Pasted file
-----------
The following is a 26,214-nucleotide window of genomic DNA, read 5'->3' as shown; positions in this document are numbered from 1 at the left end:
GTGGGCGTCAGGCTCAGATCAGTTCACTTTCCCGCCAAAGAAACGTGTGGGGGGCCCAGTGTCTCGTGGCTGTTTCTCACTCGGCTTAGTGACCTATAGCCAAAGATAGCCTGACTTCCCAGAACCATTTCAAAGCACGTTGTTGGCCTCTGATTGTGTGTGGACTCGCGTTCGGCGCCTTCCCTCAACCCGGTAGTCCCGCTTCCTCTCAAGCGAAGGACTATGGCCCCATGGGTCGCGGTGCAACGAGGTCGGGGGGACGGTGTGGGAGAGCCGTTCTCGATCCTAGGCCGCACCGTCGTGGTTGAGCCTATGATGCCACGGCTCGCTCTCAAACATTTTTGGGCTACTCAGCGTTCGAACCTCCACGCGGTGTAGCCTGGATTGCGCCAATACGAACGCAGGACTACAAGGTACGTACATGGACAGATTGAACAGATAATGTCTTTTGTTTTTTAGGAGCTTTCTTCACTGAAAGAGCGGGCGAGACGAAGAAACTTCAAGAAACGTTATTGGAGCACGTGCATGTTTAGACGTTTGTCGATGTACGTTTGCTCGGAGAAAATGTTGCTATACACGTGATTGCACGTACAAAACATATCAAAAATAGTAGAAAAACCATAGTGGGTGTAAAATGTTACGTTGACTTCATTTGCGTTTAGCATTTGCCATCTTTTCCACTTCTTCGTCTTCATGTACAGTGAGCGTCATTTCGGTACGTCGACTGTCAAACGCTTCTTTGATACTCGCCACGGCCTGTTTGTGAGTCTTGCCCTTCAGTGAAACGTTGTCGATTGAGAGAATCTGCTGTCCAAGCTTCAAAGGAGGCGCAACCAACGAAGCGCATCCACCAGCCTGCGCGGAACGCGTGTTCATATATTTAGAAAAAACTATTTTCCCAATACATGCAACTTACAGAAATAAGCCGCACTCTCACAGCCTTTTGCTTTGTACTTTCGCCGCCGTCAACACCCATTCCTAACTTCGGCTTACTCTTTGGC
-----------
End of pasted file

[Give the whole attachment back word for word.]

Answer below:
The following is a 26,214-nucleotide window of genomic DNA, read 5'->3' as shown; positions in this document are numbered from 1 at the left end:
GTGGGCGTCAGGCTCAGATCAGTTCACTTTCCCGCCAAAGAAACGTGTGGGGGGCCCAGTGTCTCGTGGCTGTTTCTCACTCGGCTTAGTGACCTATAGCCAAAGATAGCCTGACTTCCCAGAACCATTTCAAAGCACGTTGTTGGCCTCTGATTGTGTGTGGACTCGCGTTCGGCGCCTTCCCTCAACCCGGTAGTCCCGCTTCCTCTCAAGCGAAGGACTATGGCCCCATGGGTCGCGGTGCAACGAGGTCGGGGGGACGGTGTGGGAGAGCCGTTCTCGATCCTAGGCCGCACCGTCGTGGTTGAGCCTATGATGCCACGGCTCGCTCTCAAACATTTTTGGGCTACTCAGCGTTCGAACCTCCACGCGGTGTAGCCTGGATTGCGCCAATACGAACGCAGGACTACAAGGTACGTACATGGACAGATTGAACAGATAATGTCTTTTGTTTTTTAGGAGCTTTCTTCACTGAAAGAGCGGGCGAGACGAAGAAACTTCAAGAAACGTTATTGGAGCACGTGCATGTTTAGACGTTTGTCGATGTACGTTTGCTCGGAGAAAATGTTGCTATACACGTGATTGCACGTACAAAACATATCAAAAATAGTAGAAAAACCATAGTGGGTGTAAAATGTTACGTTGACTTCATTTGCGTTTAGCATTTGCCATCTTTTCCACTTCTTCGTCTTCATGTACAGTGAGCGTCATTTCGGTACGTCGACTGTCAAACGCTTCTTTGATACTCGCCACGGCCTGTTTGTGAGTCTTGCCCTTCAGTGAAACGTTGTCGATTGAGAGAATCTGCTGTCCAAGCTTCAAAGGAGGCGCAACCAACGAAGCGCATCCACCAGCCTGCGCGGAACGCGTGTTCATATATTTAGAAAAAACTATTTTCCCAATACATGCAACTTACAGAAATAAGCCGCACTCTCACAGCCTTTTGCTTTGTACTTTCGCCGCCGTCAACACCCATTCCTAACTTCGGCTTACTCTTTGGC